An oasis of peace and goodwill in Reading

One of the most influential contributions of Broad Street Congregational Church to the wider life of Reading before the war was the Broad Street Brotherhood, a semi-religious social club for local working men which was part of the Pleasant Sunday Afternoon movement. Its members included many of those targetted by recruiters for the army, and it was greatly affected by the war, as this entry in the church magazine makes clear.

BROTHERHOOD NOTES
There is one matter which I do not intend to dwell upon this month and that is the war. Every newspaper, every magazine is full of it, and it will be impossible to add anything to what has already been written, but there is one item I must put on record, and that is, that we as a Brotherhood are very proud of our members who have volunteered and are now serving our King and Country, and we say to them from the bottom of our hearts, “God be with you till we meet again”.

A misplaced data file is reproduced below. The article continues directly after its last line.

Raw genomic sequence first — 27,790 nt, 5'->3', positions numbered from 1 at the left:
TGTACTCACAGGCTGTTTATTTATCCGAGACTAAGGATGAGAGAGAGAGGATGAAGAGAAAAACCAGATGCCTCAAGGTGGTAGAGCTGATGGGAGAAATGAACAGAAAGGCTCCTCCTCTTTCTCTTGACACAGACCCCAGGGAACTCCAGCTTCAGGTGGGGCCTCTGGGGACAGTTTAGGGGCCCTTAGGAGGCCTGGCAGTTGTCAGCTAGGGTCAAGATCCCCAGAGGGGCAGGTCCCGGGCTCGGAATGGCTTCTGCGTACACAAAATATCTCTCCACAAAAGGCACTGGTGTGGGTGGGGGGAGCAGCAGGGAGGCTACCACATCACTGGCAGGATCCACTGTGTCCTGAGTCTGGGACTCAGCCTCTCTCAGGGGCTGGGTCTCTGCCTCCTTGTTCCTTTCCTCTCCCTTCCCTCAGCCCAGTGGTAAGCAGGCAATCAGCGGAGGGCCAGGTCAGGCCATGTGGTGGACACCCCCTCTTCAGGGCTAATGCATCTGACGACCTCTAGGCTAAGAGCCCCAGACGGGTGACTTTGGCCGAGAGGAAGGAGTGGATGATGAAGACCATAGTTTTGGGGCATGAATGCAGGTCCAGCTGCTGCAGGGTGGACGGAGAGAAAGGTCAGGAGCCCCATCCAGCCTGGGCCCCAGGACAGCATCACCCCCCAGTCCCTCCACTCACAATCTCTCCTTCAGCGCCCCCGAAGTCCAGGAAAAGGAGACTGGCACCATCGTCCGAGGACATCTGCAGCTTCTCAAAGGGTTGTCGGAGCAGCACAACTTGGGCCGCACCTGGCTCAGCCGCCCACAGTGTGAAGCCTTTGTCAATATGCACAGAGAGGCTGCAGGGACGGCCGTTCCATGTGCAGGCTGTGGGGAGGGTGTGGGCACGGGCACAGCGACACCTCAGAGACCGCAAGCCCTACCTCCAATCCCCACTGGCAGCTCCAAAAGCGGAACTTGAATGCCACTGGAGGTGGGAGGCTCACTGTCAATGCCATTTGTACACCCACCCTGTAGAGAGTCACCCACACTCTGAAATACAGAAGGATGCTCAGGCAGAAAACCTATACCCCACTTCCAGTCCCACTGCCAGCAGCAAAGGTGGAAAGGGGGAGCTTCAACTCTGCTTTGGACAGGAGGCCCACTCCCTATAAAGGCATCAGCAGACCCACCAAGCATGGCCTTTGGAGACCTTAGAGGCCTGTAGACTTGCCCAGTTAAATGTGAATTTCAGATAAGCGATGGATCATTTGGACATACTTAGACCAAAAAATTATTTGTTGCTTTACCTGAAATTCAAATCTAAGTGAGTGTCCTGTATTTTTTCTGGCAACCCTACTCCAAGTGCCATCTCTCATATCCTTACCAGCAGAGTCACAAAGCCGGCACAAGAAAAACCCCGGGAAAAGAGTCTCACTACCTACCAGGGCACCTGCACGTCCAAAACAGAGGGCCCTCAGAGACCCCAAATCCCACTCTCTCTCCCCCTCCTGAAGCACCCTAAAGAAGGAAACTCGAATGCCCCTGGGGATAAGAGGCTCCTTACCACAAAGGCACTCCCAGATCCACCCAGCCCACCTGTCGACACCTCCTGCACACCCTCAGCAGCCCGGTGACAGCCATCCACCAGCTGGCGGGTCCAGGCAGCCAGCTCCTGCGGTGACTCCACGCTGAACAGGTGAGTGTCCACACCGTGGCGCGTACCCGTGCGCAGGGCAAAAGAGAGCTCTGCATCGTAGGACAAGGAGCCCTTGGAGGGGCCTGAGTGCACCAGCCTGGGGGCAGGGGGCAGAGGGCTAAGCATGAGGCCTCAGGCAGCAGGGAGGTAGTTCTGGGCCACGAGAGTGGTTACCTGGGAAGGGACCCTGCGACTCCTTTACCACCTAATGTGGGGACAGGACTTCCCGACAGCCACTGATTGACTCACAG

Many of our Brothers and the writer have been looking forward each Sunday afternoon during the past month for one hour on one day of the week free from hearing of this awful war in which we are now engaged, but alas, it has been war news, war songs, and war addresses, and it seems impossible to get a moment’s quietude. How we should appreciate a Sunday afternoon with two minutes of silent prayer for peace, and then one hour’s restful service together.

Last Sunday, our postponed prize distribution took place, and a very fine lot of books was taken away by our brothers, numerically not so many as on previous occasions, not because the books were not earned, but because many of our brothers have given the whole of their book money either to the National Brotherhood Campaign, or to the Prince of Wales’ War Fund, a most generous and well merited act on their part.

Our Brotherhood choir again tendered valuable services in making the concert at the Palace Theatre [in Reading] on behalf of the Prince of Wales’ Fund, such a stupendous success. …

The autumn session is now started and we are hoping to make our PSA an oasis of peace and good will during the tumultuous times we are now living in.

Broad Street Congregational Church magazine, September 1914 (D/N11/12/1/14)

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